I am a genderqueer and nonbinary therapist. I’m also bisexual/pansexual. I am writing this article to articulate my understanding of what’s hard about these identities, and what helps.
This post is lightly edited from an article that was published in the Summer 2017 edition of the Oregon Counseling Association newsletter, which was a special issue on social justice concerns. Here, I am trying to articulate my position to educate counselors about the needs of people like me.
Being genderqueer is hard because I almost never get read right. Outside of queer circles, most people will call me ‘man’ or ‘sir,’ which I find pretty irritating. Even when I present in an androgynous way, wearing makeup, dangly earrings, and what have you, I get misgendered and erased.
So please, never assume you know someone’s gender or pronouns until you ask them. Until then, avoid binary pronouns or salutations. Rather than “ladies and gentlemen,” say “honored guests;” rather than “sir” or “ma’am,” say “my friend,” or simply “hello.” Gendering strangers is needless. Genderqueer and nonbinary people are trying hard to be read as who they are, and getting cast into a binary gender by others is to experience a kind of subtle and pervasive violence.
On the plus side, I get to choose my own adventure, and remix my gender performance however I want. That leaves a lot of room for creativity and exploration.
Being bisexual/pansexual in a world that assumes monosexuality is confusing. Speaking for myself, I am inclined towards deep emotional intimacy and stability with perhaps one person, but my sexual and romantic desires pull me in multiple directions. This is not pathological, but it requires constant adaptation.
I am gaining greater clarity on my own sexual and relational needs, and non-monogamy seems increasingly rational. This runs counter to everything I was taught by my family and culture about how to conduct relationships. This dissonance has caused a lot of stress. Navigating the tension of multiple desires and intense needs for emotional intimacy, safety, and freedom are core themes of my relational life.
Once when I discussed this problem with a counselor, he said being bisexual must be great— I had more of everything. I was livid. He had no idea how difficult it is. I get neither the privilege of heterosexual culture, nor the belonging of homosexual identity. I am stuck in the middle (or somewhere else altogether) and it is uneasy. Yet this creative constraint forces me to really look at things and choose for myself.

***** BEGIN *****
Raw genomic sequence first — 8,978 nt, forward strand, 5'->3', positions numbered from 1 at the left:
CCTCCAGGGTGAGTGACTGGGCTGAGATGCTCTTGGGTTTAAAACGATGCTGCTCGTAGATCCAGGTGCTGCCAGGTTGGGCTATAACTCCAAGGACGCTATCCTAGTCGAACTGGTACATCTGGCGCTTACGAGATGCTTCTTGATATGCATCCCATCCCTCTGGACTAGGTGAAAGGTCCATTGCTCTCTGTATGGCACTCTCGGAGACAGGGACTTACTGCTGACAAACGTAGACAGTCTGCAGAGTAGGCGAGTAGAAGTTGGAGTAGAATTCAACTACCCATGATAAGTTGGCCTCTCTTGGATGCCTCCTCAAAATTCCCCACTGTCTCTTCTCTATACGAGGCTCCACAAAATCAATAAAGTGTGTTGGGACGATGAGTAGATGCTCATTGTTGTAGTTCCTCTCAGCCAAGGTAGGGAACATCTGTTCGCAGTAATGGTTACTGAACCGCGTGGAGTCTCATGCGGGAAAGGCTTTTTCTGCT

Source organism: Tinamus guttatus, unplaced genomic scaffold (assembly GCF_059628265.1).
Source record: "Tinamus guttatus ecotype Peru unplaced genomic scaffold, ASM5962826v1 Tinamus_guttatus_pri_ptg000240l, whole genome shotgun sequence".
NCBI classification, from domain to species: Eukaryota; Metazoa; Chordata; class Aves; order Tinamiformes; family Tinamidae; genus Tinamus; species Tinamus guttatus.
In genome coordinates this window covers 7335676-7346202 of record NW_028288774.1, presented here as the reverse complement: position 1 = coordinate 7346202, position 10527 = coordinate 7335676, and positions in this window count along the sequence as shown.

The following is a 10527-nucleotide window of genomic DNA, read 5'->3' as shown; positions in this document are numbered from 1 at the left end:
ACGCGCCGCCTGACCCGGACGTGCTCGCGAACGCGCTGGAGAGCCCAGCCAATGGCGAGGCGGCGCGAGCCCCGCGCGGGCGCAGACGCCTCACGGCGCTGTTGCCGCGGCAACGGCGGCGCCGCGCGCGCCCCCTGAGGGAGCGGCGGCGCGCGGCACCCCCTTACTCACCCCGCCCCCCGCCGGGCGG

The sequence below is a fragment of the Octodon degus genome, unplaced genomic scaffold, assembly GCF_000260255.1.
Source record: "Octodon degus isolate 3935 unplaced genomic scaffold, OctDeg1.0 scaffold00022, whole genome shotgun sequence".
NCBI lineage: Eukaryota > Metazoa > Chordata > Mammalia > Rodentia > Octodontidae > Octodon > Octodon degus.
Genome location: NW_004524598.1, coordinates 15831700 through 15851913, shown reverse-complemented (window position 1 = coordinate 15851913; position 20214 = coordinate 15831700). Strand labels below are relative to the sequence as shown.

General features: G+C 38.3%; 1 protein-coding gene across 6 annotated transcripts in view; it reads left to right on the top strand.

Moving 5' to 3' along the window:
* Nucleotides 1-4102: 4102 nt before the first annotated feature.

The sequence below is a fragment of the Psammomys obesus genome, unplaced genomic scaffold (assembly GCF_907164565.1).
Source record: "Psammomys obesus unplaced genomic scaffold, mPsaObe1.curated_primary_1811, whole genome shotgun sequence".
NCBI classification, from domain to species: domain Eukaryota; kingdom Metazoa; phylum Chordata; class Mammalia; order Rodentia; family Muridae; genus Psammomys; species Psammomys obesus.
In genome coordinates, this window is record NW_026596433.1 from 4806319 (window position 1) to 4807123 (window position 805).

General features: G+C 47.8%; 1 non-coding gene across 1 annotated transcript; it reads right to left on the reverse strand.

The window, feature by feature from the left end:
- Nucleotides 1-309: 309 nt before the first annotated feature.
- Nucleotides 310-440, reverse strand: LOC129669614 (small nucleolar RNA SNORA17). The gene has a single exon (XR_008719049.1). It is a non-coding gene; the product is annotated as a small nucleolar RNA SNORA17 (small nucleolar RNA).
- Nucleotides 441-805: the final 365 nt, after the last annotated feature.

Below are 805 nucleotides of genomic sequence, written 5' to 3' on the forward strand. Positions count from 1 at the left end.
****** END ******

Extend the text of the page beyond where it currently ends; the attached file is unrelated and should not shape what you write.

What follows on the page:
Community: Violence and Healing
White supremacist heteropatriarchal capitalist culture teaches us that sex is bad, being different is bad, and being sexually different is especially bad. Living in this world, being who I am, loving who I love and having the sex and relationships I want has long felt forbidden and profane.
Good books, good therapy, good relationships, and good community are the most important resources I have encountered in my queer recovery. We all need to recover from this violent system, and feminism, racial justice, and other social justice movements are crucial to doing this work.
Because social violence creates queer suffering, queer identity is a place of political commitment. We should stand in solidarity with other movements to create a truly just society, and heal individually and collectively.
Adams, M., Blumenfeld, W. J., Castañeda, R., Hackman, H. W., Peters, M. L., & Zúñiga, X. (Eds.). (2000). Readings for diversity and social justice (2nd ed.). New York, NY: Routledge.
Adichie, C. N. (2014). We should all be feminists. New York, NY: Anchor Books.
Association for Lesbian, Gay, Bisexual, and Transgender Issues in Counseling (ALGBTIC). (2012). ALGBTIC competencies for counseling lesbian, gay, bisexual, transgender, queer, questioning, intersex, and ally individuals. Retrieved from http://www.algbtic.org/images/stories/ALGBTIC_Comps_for_Counseling_LGBQQIA_Individuals_Final.pdf
Association for Lesbian, Gay, Bisexual, and Transgender Issues in Counseling. (n.d.). LGBTQQIA References & Resources. Retrieved June 18, 2017, from http://algbtic.org/lgbtqqia-references—resources.html
Bornstein, K. (2013). My new gender workbook: A step-by-step guide to achieving world peace through gender anarchy and sex positivity (2nd ed). New York, NY: Routledge.
Butler, J. (2006). Gender trouble: Feminism and the subversion of identity (10th anniversary ed.). New York, NY: Routledge.
Carrellas, B. (2012). Ecstasy is necessary: A practical guide. Carlsbad, CA: Hay House.
Easton, D., & Hardy, J. W. (2009). The ethical slut: A practical guide to polyamory, open relationships & other adventures (2nd ed.). Berkeley, CA: Celestial Arts.
Eisner, S. (2013). Bi: Notes for a bisexual revolution. Berkeley, CA: Seal Press.
Firestein, B. A. (Ed.). (1996). Bisexuality: The psychology and politics of an invisible minority. Thousand Oaks, CA: Sage.
hooks, bell. (1989). Talking back: Thinking feminist, thinking black. Boston, MA: South End Press.
Halperin, D. M. (1997). Saint Foucault: Towards a gay hagiography. New York, NY: Oxford University Press.
Magnuson, J. (2008). Mindful economics: How the U.S. economy works, why it matters, and how it could be different. New York, NY: Seven Stories Press.
About the author
Sasha Strong, Ph.D., is an LPC in private practice at Brilliancy Counseling in southeast Portland, OR. They offer individual therapy and support groups for trans and nonbinary/genderqueer people, as well as trans and non-binary competency trainings for health professionals.